To show how committed he is to helping his companions out there, Savage plays on the wrong side. This switch is partially due to necessity. York has five lefties and two righties to play with behind the blue line. To create three pairings of two, someone had to switch. And Savage stepped up. According to Brown, that has made him even better.
“Scotty’s very comfortable playing the off-side,” Brown said. “It’s not that easy for everyone.”
Savage attempts to impart his wisdom to BC’s young defensemen with a simple motto: Have A Purpose. It’s the mantra of a former teammate, Ian Jenkins. When he was 15 years old, Jenkins, a goaltender, tragically passed away in a car accident in Milan, Mich. He had just been drafted by the OHL’s London Knights, and, according to Savage, there was no doubt Jenkins would make it to the bigs one day.
Savage survives Jenkins’ fighting spirit in two ways. First, he, along with Demko and 20 other former teammates, are part of Athletes With A Purpose. This group is under the Big “E” Foundation, which supports amateur hockey leagues. These 22 players help by fundraising in an annual tournament every year back in Southern California. And if you look hard, you’ll be likely to find a “H.A.P. #35” sticker somewhere on Savage’s uniform.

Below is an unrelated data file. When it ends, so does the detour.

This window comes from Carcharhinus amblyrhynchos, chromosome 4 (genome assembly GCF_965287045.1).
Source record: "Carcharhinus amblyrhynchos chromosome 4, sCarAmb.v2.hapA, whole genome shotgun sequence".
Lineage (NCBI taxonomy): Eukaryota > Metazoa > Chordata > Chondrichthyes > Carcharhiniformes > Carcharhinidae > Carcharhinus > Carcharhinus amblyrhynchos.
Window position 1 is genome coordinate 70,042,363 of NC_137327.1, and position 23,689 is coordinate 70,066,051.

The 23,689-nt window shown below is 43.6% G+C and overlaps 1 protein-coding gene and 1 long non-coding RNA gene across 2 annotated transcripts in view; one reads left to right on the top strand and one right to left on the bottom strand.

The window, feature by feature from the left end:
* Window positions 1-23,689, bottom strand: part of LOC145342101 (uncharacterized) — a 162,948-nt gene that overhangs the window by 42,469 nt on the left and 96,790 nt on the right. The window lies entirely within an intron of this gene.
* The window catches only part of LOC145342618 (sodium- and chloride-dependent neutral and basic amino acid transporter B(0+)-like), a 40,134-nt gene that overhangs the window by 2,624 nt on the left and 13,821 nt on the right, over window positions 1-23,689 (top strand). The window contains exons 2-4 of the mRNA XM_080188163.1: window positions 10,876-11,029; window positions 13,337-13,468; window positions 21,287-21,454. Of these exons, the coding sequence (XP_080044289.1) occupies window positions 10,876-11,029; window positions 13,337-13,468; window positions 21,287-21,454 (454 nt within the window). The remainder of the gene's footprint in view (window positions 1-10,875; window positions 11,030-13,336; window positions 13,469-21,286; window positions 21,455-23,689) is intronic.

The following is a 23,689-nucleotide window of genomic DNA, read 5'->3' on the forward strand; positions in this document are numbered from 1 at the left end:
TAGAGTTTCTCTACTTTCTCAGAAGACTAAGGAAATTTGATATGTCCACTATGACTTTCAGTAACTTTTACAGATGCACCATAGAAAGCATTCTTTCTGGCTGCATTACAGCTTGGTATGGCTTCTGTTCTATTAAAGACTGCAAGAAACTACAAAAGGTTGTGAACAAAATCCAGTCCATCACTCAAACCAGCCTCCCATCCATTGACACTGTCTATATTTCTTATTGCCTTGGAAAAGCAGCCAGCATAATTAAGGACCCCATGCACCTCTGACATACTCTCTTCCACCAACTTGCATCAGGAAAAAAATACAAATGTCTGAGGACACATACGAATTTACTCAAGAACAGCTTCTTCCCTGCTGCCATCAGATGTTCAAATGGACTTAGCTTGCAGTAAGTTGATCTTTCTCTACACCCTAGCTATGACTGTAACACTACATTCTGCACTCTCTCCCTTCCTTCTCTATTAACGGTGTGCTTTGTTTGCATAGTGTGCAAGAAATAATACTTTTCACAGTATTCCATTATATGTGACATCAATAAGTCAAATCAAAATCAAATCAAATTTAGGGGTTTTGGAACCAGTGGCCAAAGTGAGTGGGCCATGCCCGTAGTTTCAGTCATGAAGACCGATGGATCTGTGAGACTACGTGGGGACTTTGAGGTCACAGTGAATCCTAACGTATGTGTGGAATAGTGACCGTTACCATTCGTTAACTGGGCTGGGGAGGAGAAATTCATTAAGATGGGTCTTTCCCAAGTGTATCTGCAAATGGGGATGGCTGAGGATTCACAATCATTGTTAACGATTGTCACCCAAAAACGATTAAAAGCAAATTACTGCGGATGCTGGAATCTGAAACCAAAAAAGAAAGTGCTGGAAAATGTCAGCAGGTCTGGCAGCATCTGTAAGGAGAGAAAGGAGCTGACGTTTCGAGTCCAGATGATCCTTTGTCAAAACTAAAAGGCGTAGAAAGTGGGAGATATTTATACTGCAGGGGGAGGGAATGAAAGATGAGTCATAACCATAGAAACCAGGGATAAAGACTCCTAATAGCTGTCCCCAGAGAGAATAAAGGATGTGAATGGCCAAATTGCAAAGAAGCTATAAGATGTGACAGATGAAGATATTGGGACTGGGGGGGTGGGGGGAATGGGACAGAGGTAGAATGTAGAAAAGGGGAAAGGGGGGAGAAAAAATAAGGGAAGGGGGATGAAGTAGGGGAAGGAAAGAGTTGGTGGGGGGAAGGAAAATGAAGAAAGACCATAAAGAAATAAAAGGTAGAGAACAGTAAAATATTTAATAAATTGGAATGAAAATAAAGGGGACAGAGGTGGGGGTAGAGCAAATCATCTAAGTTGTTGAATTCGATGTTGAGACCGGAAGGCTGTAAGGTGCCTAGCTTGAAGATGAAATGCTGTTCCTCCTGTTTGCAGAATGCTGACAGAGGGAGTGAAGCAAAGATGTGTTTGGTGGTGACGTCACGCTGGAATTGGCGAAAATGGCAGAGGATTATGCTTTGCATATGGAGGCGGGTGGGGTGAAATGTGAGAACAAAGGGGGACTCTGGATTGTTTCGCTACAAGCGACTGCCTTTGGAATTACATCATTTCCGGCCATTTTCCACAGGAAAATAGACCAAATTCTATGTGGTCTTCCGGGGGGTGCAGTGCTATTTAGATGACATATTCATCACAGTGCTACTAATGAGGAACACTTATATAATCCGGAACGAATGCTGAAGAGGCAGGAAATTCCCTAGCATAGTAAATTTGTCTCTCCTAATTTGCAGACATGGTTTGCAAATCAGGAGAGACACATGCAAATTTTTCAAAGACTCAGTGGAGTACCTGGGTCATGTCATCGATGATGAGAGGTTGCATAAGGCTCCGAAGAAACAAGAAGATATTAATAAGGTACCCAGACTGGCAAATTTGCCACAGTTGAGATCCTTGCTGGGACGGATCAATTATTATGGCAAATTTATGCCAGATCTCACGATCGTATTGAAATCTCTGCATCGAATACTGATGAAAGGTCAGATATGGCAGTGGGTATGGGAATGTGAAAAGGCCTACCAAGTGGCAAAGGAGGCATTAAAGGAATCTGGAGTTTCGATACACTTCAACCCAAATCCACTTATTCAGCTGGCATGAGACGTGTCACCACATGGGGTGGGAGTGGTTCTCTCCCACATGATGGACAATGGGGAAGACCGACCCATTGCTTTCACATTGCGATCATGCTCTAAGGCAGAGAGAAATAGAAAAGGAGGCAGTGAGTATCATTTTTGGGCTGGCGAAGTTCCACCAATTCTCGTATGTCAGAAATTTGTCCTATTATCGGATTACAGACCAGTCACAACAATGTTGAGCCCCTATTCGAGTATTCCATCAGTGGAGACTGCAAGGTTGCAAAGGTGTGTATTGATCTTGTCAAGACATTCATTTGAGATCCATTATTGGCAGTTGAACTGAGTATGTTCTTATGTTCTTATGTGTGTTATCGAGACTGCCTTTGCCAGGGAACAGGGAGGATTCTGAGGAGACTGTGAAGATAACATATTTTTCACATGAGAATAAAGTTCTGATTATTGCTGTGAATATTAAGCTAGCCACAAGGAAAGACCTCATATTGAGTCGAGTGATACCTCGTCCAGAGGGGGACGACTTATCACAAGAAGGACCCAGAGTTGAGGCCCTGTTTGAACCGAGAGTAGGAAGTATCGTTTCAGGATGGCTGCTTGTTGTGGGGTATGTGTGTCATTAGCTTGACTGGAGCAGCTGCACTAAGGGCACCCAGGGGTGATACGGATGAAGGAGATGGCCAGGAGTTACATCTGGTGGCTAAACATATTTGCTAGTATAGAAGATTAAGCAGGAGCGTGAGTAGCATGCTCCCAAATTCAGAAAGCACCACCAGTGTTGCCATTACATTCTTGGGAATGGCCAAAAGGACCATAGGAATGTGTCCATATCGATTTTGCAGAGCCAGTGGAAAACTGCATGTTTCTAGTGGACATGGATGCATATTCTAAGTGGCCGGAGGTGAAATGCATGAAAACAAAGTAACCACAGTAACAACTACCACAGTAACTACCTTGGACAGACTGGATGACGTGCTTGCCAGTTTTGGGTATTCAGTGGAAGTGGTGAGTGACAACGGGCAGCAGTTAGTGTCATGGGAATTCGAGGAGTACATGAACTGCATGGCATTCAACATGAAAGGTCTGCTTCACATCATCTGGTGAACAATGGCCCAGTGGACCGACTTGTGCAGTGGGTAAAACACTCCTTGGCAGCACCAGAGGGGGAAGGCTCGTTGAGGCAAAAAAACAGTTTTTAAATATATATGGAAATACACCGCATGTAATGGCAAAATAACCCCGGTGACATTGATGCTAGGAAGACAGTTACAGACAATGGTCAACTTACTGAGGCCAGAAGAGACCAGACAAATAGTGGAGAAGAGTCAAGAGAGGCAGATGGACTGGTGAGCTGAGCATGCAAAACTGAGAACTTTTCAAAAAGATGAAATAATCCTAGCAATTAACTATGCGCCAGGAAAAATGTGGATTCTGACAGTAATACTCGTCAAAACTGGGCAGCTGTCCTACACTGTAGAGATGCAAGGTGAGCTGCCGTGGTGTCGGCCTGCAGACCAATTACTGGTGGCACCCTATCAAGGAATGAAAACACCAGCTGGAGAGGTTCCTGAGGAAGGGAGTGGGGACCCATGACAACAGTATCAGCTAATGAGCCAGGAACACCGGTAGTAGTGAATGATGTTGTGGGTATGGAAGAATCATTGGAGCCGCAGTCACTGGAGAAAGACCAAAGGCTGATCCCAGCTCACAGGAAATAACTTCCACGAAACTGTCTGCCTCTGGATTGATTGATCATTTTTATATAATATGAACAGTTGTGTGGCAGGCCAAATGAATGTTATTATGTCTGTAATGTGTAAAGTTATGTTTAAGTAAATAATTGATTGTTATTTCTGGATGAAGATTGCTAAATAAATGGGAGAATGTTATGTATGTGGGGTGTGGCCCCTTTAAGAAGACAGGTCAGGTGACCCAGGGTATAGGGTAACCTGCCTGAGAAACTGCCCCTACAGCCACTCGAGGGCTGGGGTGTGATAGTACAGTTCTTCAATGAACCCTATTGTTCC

The second, and more inspiring, way Savage reminds himself of Jenkins’ message is living every moment as he would, and telling his teammates to do the same.
“I try not to waste any days, whether on the ice or in the rink,” Savage said of his teammate. “I want to complete every day like he would’ve.”
So maybe there’s no simple way to define what York means when he breaks out one of his hilarious York-isms to describe Savage. But one thing is for certain: the Eagles wouldn’t be where they are without him.
“Everyone is surprised where we are in the league at this juncture,” York said. “When you look at the reasons why, Scotty’s right up there at the top.”
There’s plenty of hockey left to play in the 2016-17 season, and Savage is ready to savor all of it. He’s fortunate that he’ll have his SoCal parents in attendance to see most of it: the Savages are renting an apartment near the vaunted Mike’s Pastry to catch the final two months of his BC career. It’s likely not the end of his hockey career. Though Savage isn’t drafted, there’s no doubt that some NHL scout is keeping tabs on him—perhaps one that struck out on McCoshen, Santini, Matheson, or Hanifin earlier. But with trophy season beginning Monday night with the Beanpot opener, Savage is hungry to hold another one at center ice.
And, to add another trophy to their overly-crowded shelf, the Eagles will need Savage—York’s terrific beacon of light—just as much as he needs them, to shine brighter than ever.
Featured Image by Lizzy Barrett / Heights Editor